Wednesday, February 12, 2014

So you want to be a rock star......

Quote of the Day! " A book is a gift you open again and again."
                       - Garrison Keillor

We have a guest post today from Natalie Finnigan.  I think you will be very interested in what she has to say.  Welcome Natalie to Storywraps.....

There are two issues about writing that are very close to my heart. The first is the importance of not talking down to children, regardless of their age. I haven't been writing for very long but the most consistent of the compliments I get about my work is that I don't talk down to my readers or patronise them. The first time I heard this, I was a bit surprised - of course I don't - I have a three year old son and I don't talk down to him in person, why would I do it when I write? Then as I read more and learnt more I realised that this isn't always the stance taken, either accidentally or purposely, often children's book writers can "dumb down" what they are writing to try and appeal to the younger mind. I, personally, feel this is completely the wrong tack - yes it's important to write in an accessible language, but children aren't stupid. In many ways, children are often smarter than us adults - they may not have learnt everything we have yet, but their capacity to learn is far higher. If a story is told well any moral it contains will be understood, it doesn't need a summary at the end, just in case the child has missed the point. The language used may be simpler than that for adults, but a story still needs depth to draw people in and capture young imaginations and that is the purpose of what we do - to capture an imagination, inspire it and transport it to the world in which we live. To me, the important thing is that a story is enjoyed, read and read again - if they get the subtler meanings and morals, then that is a bonus - to inspire someone to read is a gift. And don't forget, especially for the younger children, what you write will be read to them by an adult - as a mum, I know, that if I don't enjoy reading a book to my son, I'm less likely to pick it up again!

The other thing that I think is important when you write, is to see it and feel it. Everyone creates in a different way. I get an image or theme in my head (which normally won't go away until I've written it) and build the story from that - I write what I see in my own imagination. One story (Willow's Song which I'm hoping to publish in a couple of months) actually made me cry when I wrote it and I needed a good few minutes afterwards to compose myself. The first person I sent it to also cried, which I took as a good sign that I'd achieved what I'd hoped to!! If YOU don't feel what you write, then  how can you expect the person reading it to feel anything? If YOU can't see the world that you are creating within your own imagination, then how can you expect the reader to see it? To be transported there? Or to want to be transported there again? I don't remember every word of the books I've read, but my favourite books I've read until the covers frayed and they have stayed with me, even if I've not picked them up for years. These are the books that I can still see the images of their world or feel the emotions that they evoked. The bad books? Well I never bothered reading them again!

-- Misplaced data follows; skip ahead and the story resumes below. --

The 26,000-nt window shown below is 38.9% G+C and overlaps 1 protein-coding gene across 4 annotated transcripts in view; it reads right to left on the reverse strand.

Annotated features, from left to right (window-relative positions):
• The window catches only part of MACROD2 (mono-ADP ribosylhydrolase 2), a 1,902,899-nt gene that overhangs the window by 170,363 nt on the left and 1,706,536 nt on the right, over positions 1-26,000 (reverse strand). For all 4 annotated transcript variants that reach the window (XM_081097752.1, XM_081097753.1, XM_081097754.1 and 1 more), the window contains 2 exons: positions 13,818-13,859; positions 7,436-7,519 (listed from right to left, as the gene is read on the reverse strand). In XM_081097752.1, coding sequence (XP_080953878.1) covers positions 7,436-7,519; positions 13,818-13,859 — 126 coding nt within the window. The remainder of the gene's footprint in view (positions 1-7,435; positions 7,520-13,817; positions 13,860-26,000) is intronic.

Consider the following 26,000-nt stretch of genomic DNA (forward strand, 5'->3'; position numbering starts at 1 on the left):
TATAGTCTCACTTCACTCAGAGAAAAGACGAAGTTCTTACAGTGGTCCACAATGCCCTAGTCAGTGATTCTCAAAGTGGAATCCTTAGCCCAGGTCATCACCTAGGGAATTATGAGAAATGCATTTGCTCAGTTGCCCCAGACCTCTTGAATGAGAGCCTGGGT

I feel like I've had a bit of a rant - but I do believe in it and some of the children's books I've read, even with great illustrations, a good premise and rave reviews, I've felt were so heavy handed with their point that it put me off reading them to my son. Others have been so lacking in depth or pace that I couldn't even read through the first 3 chapters - so how could I expect a child to? Luckily, others that I've read have been brilliant and I couldn't put them down or wait until the next in the series got published.

*Check her out on:
*Her favourite children's book as a child was the "Narnia" series 
*Her favourite children's/teen book she has read as a adult is, "Karen Prince's Switch."  

The book I want to review for Natalie is :  

Title:  Louder Alex, Louder
Author: Natalie Finnigan
Illustrator:  Gina Rahman

This sweet, charming, rhyming book stars Alex, an avid guitar player, his friend Dragon, who tinkles  on the keyboard and Spider, who desperately wants to join the band as a drummer.  Dragon shuns Spider because of his size and tells him he cannot be part of the group. Disappointed but undaunted, Spider goes off to prove that size does not matter.  Using his wit and creativity Spider constructs a drum set and his talent draws both Dragon and Alex to discover that little Spider has a big, impressive sound.  The three friends re-unite and jam together long and loud, each happy to contribute to their pleasing sound.  This is an excellent book about following your dreams,  never giving up and tapping into the abilities and creativity that you know you have within you.  This book and and Natalie's second book,  "Hide Alex, Hide" are available on Amazon.  

Book Review Rating:  8  (Fantastic!)

I want to thank Natalie for her post (she is amazing) and I hope you (my followers) will check out her books today.  You will not be disappointed.

Read on and read always!   Have an excellent day everyone!

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